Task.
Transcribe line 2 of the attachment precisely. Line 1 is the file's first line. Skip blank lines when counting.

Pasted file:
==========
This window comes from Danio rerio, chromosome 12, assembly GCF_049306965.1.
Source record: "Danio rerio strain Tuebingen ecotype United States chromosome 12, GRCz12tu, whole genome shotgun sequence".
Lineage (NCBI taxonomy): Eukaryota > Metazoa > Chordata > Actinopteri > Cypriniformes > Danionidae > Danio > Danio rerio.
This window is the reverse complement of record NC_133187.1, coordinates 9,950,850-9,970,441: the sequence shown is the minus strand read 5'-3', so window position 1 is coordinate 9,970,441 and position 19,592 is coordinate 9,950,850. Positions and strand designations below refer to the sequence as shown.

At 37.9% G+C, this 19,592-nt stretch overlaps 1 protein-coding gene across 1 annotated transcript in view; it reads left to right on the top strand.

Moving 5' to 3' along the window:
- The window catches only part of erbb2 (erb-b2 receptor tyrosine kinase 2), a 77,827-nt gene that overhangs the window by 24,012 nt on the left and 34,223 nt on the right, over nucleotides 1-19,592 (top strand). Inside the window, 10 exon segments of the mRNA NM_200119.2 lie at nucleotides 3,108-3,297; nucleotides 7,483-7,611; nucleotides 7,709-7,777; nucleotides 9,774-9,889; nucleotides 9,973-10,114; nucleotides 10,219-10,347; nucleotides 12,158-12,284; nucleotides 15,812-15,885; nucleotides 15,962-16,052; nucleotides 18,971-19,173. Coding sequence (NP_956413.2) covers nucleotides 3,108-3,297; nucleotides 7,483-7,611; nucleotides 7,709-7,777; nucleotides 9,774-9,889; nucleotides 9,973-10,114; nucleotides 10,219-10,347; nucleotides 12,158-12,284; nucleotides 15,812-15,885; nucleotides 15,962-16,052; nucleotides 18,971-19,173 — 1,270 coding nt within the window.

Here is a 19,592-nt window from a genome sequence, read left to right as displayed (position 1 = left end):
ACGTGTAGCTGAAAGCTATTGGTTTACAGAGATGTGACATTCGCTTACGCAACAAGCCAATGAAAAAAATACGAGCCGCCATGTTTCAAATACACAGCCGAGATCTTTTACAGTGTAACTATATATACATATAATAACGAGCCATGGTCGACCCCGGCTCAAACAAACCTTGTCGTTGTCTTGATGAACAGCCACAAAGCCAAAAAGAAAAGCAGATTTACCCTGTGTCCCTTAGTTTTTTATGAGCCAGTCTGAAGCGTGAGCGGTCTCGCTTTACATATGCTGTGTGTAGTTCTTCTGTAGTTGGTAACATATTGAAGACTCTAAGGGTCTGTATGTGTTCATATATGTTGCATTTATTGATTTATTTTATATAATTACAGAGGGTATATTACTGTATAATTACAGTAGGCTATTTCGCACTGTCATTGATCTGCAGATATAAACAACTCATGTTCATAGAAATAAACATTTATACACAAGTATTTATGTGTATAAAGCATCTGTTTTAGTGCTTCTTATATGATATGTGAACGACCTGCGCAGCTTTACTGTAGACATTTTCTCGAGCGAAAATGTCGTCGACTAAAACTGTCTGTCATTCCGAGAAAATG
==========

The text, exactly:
Source record: "Danio rerio strain Tuebingen ecotype United States chromosome 12, GRCz12tu, whole genome shotgun sequence".